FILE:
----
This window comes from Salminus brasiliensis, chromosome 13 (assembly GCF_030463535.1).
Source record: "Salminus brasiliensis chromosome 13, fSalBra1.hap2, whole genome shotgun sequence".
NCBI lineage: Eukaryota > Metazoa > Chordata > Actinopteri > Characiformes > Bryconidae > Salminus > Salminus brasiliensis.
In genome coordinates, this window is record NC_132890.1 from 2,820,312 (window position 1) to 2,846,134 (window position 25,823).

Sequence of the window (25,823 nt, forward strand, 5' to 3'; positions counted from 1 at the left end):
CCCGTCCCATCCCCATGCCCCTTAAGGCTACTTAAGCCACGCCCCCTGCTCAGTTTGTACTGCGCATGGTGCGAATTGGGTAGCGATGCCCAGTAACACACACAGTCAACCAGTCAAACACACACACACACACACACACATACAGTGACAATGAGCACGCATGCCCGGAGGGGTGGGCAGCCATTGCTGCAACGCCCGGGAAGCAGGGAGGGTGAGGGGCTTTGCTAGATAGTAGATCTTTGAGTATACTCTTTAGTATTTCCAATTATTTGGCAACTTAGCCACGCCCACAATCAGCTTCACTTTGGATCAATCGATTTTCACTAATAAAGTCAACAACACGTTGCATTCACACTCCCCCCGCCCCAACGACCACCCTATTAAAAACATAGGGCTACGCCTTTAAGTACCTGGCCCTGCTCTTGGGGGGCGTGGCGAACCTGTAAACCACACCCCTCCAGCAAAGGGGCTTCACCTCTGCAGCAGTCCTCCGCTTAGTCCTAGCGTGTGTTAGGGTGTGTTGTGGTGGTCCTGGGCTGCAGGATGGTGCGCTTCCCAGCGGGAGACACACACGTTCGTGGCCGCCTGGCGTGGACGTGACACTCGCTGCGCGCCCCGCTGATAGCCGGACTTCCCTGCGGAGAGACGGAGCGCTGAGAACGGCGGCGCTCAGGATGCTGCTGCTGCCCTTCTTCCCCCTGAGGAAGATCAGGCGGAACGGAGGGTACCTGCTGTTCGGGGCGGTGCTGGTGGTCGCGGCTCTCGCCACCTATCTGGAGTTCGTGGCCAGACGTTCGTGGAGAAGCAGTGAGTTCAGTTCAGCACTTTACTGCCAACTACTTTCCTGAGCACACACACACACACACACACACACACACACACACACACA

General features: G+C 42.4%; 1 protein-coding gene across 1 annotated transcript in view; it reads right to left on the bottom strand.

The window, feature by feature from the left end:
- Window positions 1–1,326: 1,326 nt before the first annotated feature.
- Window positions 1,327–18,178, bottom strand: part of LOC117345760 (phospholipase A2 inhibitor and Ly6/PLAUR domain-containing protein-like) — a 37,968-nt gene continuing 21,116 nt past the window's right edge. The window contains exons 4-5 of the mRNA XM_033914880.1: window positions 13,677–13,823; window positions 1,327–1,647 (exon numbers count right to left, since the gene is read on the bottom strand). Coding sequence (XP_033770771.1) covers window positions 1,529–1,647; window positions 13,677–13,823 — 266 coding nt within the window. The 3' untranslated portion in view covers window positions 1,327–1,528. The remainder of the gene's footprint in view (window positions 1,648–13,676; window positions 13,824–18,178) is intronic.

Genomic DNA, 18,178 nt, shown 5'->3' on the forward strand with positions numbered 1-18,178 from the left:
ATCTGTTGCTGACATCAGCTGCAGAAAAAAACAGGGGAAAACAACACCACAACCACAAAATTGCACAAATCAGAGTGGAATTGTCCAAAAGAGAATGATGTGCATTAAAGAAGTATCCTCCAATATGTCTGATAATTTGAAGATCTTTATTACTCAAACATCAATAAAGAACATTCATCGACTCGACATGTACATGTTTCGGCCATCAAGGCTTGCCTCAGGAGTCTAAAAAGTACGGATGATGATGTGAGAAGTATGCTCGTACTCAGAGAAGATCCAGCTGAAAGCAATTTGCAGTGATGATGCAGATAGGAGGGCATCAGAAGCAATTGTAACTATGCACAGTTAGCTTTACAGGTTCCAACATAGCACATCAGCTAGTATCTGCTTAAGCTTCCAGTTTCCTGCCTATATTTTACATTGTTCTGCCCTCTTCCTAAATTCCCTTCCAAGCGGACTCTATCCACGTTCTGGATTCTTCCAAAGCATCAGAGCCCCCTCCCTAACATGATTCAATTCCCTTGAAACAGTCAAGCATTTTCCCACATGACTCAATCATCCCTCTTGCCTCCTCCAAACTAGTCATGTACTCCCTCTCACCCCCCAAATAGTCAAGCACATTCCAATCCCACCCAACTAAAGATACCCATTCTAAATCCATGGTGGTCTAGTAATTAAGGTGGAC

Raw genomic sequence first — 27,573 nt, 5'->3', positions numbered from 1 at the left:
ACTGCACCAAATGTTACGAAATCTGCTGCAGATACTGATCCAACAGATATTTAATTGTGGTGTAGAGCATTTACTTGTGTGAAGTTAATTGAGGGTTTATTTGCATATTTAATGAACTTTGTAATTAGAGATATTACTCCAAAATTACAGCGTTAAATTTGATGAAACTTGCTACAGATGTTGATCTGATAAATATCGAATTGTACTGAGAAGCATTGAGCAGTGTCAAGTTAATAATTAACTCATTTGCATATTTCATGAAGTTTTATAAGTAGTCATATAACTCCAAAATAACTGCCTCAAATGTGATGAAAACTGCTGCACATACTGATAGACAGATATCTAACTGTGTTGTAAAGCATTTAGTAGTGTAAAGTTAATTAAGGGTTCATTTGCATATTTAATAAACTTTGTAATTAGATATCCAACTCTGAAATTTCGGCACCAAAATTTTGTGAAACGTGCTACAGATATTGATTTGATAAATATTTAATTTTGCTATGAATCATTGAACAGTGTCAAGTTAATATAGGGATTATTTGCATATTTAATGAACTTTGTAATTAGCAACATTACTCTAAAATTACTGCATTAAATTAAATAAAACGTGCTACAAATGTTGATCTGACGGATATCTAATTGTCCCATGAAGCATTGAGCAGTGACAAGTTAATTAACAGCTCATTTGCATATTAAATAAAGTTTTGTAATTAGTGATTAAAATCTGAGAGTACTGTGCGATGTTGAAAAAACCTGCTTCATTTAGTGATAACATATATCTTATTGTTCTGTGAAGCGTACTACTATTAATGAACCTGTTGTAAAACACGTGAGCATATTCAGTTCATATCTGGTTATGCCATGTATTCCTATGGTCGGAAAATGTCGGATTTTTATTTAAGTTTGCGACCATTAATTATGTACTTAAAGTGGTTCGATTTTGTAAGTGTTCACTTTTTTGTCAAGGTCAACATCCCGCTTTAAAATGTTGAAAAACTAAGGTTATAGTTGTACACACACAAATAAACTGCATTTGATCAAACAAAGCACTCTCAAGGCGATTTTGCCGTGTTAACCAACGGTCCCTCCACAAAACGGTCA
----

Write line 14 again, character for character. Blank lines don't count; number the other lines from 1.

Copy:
ACTGCACCAAATGTTACGAAATCTGCTGCAGATACTGATCCAACAGATATTTAATTGTGGTGTAGAGCATTTACTTGTGTGAAGTTAATTGAGGGTTTATTTGCATATTTAATGAACTTTGTAATTAGAGATATTACTCCAAAATTACAGCGTTAAATTTGATGAAACTTGCTACAGATGTTGATCTGATAAATATCGAATTGTACTGAGAAGCATTGAGCAGTGTCAAGTTAATAATTAACTCATTTGCATATTTCATGAAGTTTTATAAGTAGTCATATAACTCCAAAATAACTGCCTCAAATGTGATGAAAACTGCTGCACATACTGATAGACAGATATCTAACTGTGTTGTAAAGCATTTAGTAGTGTAAAGTTAATTAAGGGTTCATTTGCATATTTAATAAACTTTGTAATTAGATATCCAACTCTGAAATTTCGGCACCAAAATTTTGTGAAACGTGCTACAGATATTGATTTGATAAATATTTAATTTTGCTATGAATCATTGAACAGTGTCAAGTTAATATAGGGATTATTTGCATATTTAATGAACTTTGTAATTAGCAACATTACTCTAAAATTACTGCATTAAATTAAATAAAACGTGCTACAAATGTTGATCTGACGGATATCTAATTGTCCCATGAAGCATTGAGCAGTGACAAGTTAATTAACAGCTCATTTGCATATTAAATAAAGTTTTGTAATTAGTGATTAAAATCTGAGAGTACTGTGCGATGTTGAAAAAACCTGCTTCATTTAGTGATAACATATATCTTATTGTTCTGTGAAGCGTACTACTATTAATGAACCTGTTGTAAAACACGTGAGCATATTCAGTTCATATCTGGTTATGCCATGTATTCCTATGGTCGGAAAATGTCGGATTTTTATTTAAGTTTGCGACCATTAATTATGTACTTAAAGTGGTTCGATTTTGTAAGTGTTCACTTTTTTGTCAAGGTCAACATCCCGCTTTAAAATGTTGAAAAACTAAGGTTATAGTTGTACACACACAAATAAACTGCATTTGATCAAACAAAGCACTCTCAAGGCGATTTTGCCGTGTTAACCAACGGTCCCTCCACAAAACGGTCA